Do not miss out on the short trek which leads to an open ground at the top of the pass. The views are even more beautiful and clearer from this point. The tranquillity of this place had sent me into a peaceful state of meditation for some time. You will thank me zillions for recommending you this.
We ended our day with a walk around the city featuring a plethora of souvenir shops and a couple of cosy cafes.
A trek to the divine Taktsang Monastery
The next day was saved for the divine Tiger’s Nest trek. It’s a must-do when in Bhutan. It’s around 3 to 4 hours trek with medium level difficulty. You will meet and greet a lot of people passing by, especially foreigners. The Taktsang Monastery uncannily sits on the vertical rocky mountain, making it the most photographed location of Bhutan. It’s exceptionally beautiful from the outside and extremely peaceful from the inside. And the panoramic view of the Paro Valley from the top is more than just refreshing. You can meditate inside the monastery if you wish to.
Don’t forget to buy local souvenir once you hit the base in the afternoon. It is one of the cheapest places to buy local stuff, and be ready for a lot of bargain too. We indulged in a soothing full body spa after souvenir shopping so that we could at least walk the next day.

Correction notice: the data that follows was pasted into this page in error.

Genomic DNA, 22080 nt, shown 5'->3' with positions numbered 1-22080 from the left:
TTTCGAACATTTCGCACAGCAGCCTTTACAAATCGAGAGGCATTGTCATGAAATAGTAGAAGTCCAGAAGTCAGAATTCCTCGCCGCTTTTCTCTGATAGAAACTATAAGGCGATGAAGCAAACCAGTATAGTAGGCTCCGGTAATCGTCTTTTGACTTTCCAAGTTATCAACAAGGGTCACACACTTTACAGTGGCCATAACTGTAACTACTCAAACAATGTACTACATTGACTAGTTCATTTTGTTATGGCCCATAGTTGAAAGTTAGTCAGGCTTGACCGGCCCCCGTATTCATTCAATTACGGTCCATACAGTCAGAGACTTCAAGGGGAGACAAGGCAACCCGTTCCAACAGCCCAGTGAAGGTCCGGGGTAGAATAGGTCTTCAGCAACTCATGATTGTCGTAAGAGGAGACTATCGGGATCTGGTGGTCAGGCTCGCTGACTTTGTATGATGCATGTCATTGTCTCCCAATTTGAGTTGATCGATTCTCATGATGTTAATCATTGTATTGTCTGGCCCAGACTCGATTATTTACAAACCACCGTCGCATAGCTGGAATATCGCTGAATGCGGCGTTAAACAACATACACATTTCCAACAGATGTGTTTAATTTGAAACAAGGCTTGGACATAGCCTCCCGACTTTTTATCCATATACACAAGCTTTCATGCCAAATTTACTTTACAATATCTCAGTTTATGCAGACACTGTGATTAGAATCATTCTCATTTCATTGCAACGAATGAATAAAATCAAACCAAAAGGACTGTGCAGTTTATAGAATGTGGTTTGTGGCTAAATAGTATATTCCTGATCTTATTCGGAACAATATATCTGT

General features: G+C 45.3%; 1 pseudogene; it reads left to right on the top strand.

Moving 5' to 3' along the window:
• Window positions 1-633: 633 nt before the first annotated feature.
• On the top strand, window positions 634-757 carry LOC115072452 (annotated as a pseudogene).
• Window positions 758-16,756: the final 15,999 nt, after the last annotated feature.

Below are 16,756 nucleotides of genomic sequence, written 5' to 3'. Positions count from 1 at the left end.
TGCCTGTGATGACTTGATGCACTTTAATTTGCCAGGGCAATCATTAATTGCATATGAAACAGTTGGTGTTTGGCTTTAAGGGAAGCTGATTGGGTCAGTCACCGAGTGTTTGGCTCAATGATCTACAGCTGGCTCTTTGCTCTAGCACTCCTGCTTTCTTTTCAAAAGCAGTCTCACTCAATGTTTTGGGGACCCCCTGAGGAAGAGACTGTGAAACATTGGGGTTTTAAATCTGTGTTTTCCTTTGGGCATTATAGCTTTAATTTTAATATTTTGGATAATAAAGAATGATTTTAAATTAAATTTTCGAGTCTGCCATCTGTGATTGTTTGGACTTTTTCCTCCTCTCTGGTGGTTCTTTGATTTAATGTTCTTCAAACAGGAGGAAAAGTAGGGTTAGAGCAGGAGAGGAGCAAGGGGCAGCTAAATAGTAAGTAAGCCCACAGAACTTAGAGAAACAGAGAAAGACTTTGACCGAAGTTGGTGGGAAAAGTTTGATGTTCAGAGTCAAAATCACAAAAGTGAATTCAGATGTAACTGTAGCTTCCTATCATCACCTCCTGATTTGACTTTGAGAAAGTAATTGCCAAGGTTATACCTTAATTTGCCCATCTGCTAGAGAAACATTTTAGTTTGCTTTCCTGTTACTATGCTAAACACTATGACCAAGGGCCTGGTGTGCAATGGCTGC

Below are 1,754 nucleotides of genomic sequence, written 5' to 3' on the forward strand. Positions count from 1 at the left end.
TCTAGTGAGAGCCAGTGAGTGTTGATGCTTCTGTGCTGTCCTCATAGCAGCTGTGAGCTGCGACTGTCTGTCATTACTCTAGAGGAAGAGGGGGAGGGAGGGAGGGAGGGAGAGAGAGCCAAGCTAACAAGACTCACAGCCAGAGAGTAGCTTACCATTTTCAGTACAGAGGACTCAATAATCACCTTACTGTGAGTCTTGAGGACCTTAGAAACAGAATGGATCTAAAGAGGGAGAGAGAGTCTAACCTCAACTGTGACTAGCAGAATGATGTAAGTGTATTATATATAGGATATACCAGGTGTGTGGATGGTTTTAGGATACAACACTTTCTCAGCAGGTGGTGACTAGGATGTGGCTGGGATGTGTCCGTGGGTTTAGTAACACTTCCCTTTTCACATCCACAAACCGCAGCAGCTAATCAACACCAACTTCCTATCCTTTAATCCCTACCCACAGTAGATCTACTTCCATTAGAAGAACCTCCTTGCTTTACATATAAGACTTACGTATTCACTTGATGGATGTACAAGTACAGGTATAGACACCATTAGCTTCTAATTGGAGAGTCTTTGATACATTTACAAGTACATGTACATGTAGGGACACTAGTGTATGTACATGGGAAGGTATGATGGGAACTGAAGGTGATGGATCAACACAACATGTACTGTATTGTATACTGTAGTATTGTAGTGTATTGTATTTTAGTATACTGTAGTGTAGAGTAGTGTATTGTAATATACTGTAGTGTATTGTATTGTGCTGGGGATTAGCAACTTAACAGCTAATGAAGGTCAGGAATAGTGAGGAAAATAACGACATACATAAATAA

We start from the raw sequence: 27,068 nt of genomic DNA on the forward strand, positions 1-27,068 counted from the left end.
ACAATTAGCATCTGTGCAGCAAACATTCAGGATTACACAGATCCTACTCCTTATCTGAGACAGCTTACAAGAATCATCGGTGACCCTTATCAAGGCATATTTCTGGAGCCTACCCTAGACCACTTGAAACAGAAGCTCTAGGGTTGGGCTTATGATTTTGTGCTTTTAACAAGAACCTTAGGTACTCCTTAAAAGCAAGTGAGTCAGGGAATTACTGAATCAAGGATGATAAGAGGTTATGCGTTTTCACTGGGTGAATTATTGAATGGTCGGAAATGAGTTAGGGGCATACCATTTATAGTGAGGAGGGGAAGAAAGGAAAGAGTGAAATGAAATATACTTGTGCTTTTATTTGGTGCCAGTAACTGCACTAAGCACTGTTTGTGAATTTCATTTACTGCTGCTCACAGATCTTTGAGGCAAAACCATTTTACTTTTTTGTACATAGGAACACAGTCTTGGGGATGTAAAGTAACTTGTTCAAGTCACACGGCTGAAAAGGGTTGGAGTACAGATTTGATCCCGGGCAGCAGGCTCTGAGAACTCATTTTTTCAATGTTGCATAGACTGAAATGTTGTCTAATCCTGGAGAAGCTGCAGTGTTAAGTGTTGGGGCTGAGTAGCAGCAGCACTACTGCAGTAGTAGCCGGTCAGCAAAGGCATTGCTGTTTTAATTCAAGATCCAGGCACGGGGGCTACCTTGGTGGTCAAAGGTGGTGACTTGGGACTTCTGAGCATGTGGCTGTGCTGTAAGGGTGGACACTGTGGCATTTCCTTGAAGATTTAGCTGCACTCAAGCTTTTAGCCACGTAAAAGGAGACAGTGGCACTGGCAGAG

The next morning we left our resort with luggage for Phuensholing. On the way, we visited one of the most beautiful dzongs in Bhutan – Paro Dzong. It’s considered as the high point of Bhutanese architecture. Nestled on a steep hillside, the dzong features an impressive façade and picturesque garden. Below the dzong, a traditional wooden covered bridge spans the Paro River. As we bid adieu to the beautiful Paro town and embarked on our way to Phuensholing, we caught a glimpse of some of the most picturesque views of Paro River, flowing deep down the narrow gorges. Those glimpses got imprinted in my memory permanently.
I urge youngsters, backpackers, travellers and holidayers or vacationers that before you think of planning an expensive holiday to Europe or America, make Bhutan your summer getaway this time around. It’s closer to India, extremely beautiful and a totally unique place to escape into.
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About the Author
Ratna Sehgal is an ardent reader, who loves weaving magic with her words. She is a content specialist and strives to be a digital marketing evangelist. Sci-fi gives her escapism and food brings her back to life, which she thinks is a beautiful roller coaster ride. Apart from her work, she aspires to be a nomad and touch people’s life with her experiences.